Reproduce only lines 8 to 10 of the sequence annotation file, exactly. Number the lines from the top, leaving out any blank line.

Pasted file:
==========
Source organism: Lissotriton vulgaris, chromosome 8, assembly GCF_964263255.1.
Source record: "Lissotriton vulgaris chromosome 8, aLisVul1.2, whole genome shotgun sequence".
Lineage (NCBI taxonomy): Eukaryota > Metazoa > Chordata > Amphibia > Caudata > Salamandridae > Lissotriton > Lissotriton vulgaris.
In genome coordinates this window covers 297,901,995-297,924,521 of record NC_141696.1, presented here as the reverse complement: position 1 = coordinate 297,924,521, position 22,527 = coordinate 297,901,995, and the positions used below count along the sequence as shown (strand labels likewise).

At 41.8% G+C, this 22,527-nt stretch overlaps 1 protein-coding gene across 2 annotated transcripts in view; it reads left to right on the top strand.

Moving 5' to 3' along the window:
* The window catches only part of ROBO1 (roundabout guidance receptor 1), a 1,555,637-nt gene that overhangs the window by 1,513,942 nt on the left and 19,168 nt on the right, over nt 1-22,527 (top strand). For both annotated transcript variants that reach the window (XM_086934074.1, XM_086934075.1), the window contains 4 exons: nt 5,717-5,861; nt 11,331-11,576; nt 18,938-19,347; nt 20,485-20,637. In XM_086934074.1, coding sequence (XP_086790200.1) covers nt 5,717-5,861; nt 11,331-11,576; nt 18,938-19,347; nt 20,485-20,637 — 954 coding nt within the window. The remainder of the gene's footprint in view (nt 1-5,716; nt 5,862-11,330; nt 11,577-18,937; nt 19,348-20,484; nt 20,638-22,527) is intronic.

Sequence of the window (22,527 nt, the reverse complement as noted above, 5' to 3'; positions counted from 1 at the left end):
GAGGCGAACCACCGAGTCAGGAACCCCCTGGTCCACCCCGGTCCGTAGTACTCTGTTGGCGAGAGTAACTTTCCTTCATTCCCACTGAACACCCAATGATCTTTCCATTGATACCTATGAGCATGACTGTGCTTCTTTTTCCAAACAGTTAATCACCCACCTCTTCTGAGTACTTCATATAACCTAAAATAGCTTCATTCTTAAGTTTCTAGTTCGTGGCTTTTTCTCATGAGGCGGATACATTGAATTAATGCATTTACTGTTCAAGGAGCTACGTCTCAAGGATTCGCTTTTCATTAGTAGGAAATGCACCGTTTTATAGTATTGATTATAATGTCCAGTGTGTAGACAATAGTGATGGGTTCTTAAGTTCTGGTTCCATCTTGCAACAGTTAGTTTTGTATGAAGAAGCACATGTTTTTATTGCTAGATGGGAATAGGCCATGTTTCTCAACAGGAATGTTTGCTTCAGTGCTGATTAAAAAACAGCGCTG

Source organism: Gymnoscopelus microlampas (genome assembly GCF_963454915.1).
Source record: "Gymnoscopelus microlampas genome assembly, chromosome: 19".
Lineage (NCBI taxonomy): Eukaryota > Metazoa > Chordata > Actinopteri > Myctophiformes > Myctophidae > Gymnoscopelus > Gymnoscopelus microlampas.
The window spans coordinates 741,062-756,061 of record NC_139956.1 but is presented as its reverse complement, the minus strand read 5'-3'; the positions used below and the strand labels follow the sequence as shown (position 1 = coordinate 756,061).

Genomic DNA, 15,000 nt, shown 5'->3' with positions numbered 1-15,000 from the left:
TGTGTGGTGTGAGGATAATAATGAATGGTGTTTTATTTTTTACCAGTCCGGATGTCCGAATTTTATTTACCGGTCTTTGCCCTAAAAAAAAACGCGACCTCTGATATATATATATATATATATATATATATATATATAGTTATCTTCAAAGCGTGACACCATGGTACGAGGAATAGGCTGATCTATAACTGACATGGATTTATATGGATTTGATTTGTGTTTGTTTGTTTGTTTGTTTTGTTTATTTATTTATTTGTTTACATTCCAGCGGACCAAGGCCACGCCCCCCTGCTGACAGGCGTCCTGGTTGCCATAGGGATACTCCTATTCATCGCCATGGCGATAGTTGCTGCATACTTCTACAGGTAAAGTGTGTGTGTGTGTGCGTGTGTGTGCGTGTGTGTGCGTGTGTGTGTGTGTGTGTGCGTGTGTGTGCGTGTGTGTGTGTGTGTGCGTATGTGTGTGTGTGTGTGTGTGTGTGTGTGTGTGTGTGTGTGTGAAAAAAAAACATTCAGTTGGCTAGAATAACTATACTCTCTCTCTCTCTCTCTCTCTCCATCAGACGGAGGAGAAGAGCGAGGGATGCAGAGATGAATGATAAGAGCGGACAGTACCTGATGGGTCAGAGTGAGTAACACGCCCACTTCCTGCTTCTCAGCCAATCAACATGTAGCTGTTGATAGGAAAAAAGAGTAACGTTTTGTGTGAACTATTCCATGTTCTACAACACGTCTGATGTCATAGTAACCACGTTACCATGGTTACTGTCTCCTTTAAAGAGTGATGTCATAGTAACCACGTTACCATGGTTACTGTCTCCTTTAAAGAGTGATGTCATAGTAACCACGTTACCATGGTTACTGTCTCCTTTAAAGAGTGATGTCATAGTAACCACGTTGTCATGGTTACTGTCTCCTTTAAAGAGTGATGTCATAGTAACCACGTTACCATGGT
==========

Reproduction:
Sequence of the window (22,527 nt, the reverse complement as noted above, 5' to 3'; positions counted from 1 at the left end):
GAGGCGAACCACCGAGTCAGGAACCCCCTGGTCCACCCCGGTCCGTAGTACTCTGTTGGCGAGAGTAACTTTCCTTCATTCCCACTGAACACCCAATGATCTTTCCATTGATACCTATGAGCATGACTGTGCTTCTTTTTCCAAACAGTTAATCACCCACCTCTTCTGAGTACTTCATATAACCTAAAATAGCTTCATTCTTAAGTTTCTAGTTCGTGGCTTTTTCTCATGAGGCGGATACATTGAATTAATGCATTTACTGTTCAAGGAGCTACGTCTCAAGGATTCGCTTTTCATTAGTAGGAAATGCACCGTTTTATAGTATTGATTATAATGTCCAGTGTGTAGACAATAGTGATGGGTTCTTAAGTTCTGGTTCCATCTTGCAACAGTTAGTTTTGTATGAAGAAGCACATGTTTTTATTGCTAGATGGGAATAGGCCATGTTTCTCAACAGGAATGTTTGCTTCAGTGCTGATTAAAAAACAGCGCTG

Source organism: Gymnoscopelus microlampas (genome assembly GCF_963454915.1).